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Ryan Murphy Is Glad Dahmer Took So Long To Make

Toward the end of September, most TV channels and streaming services were revving up for the season by releasing fun, lighthearted Halloween-themed movies, and specials, while others were releasing horror movies. It's all meant for fun because most of these movies are fictional. Netflix, however, decided to take a different approach by unleashing "Dahmer – Monster: The Jeffrey Dahmer Story." Created by Ryan Murphy and Ian Brennan with Evan Peters playing the titular character, the 10-episode limited series retells the events behind serial killer Jeffrey Dahmer's murders, the investigation into apprehending him, the subsequent trial, and his eventual sentencing.

However, it was not without its controversies (per Time). Rita Isbell, whose brother Errol Lindsey was one of Dahmer's victims, spoke with Insider regarding the series. At Dahmer's 1992 sentencing, an enraged Isbell gave an emotion-driven victim impact statement. The series reenacted this statement without discussing it with Isbell first.

Upon watching it, Isbell admitted that it was difficult because she was forced to relive all those emotions. "When I saw some of the show, it bothered me, especially when I saw myself," she intimated. "If I didn't know any better, I would've thought it was me. Her hair [DaShawn Barnes] was like mine, she had on the same clothes. That's why it felt like reliving it all over again. It brought back all the emotions I was feeling back then."

With such a sensitive subject matter, it's difficult to tell a story like this with proper respect and knowledge of real-life events. Speaking at a recent press junket, Ryan Murphy confirmed that the series took several years to make, which he was thankful for because of the time needed to research the story and convey the right message.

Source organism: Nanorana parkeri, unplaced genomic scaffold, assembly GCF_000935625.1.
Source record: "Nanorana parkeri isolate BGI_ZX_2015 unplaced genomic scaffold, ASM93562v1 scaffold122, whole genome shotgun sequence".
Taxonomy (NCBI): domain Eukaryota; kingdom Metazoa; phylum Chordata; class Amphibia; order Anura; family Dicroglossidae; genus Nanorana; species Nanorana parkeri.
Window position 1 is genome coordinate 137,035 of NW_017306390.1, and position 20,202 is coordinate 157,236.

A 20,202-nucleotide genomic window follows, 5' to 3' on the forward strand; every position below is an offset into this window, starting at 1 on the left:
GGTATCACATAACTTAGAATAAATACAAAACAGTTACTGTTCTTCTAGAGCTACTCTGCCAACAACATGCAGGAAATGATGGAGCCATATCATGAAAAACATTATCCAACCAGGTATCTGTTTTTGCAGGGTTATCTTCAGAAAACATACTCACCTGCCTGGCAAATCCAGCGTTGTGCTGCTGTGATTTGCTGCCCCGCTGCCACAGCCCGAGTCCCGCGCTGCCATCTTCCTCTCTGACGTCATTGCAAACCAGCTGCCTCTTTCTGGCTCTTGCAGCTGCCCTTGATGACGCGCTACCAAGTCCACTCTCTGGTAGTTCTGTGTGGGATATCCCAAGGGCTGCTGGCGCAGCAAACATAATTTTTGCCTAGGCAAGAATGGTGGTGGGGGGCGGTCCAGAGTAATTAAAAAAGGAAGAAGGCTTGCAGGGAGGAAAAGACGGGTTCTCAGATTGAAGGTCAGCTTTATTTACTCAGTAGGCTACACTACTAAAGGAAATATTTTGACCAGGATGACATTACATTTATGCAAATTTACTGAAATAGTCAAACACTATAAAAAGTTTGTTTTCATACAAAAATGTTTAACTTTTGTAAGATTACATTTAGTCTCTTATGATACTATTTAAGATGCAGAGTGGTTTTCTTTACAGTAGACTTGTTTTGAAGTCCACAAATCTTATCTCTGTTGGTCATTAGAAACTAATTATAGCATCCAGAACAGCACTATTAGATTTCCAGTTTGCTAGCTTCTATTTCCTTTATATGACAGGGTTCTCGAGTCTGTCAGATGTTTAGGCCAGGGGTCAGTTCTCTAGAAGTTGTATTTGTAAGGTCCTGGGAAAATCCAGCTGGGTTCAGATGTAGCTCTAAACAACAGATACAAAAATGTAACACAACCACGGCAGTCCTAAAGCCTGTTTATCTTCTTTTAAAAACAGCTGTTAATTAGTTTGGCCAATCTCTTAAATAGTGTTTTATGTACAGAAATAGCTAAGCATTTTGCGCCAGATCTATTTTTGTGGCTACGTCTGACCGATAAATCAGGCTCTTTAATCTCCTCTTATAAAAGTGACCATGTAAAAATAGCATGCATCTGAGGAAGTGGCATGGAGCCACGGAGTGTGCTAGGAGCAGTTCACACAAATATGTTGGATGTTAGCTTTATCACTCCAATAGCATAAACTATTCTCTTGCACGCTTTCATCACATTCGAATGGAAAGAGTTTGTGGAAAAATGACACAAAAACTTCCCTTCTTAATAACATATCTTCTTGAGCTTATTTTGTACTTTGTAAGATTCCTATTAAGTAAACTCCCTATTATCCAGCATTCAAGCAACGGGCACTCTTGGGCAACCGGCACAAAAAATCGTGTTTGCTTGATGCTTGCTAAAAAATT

Ryan Murphy had a message to convey

A press junket was held recently to promote "Dahmer – Monster: The Jeffrey Dahmer Story," in which Looper was in attendance. During the event, Murphy discussed the series with cast members Evan Peters, Niecy Nash (Glenda Cleveland), and Richard Jenkins (Lionel Dahmer) and fielded questions from the press.

One question asked Murphy how he maintained the integrity of the show's message when the narrative required both faithfulness to real-life events and further expansion. Early in the event, Murphy mentioned that the series took about a decade to create, adding that he was grateful it took so long because it gave them the time needed to research the story. "I'm glad this took as long as it did. We had several – four or five researchers – on this at any time." Murphy explained. "...we really did our due diligence. We reached out to 20 friends and family of the victims, we didn't hear back. We were desperate to get other inputs. So we just really heavily relied on several sources and several magazine articles, books, etc."

It was not without reason, however, as Murphy made it very clear that he had a message in mind when creating this series. "We definitely had something to say. As an artist, I felt that this was the biggest thing that I had ever worked on that sort of explored the idea of white privilege... And I wanted to tell that story. I wanted to tell a story about homophobia. I wanted to tell a story about policing. I wanted to tell a story about racism – systemic racism...We aren't telling the story of a monster, but about how the monster was made. That was always the DNA of the project."

"Dahmer – Monster: The Jeffrey Dahmer Story" is streaming on Netflix.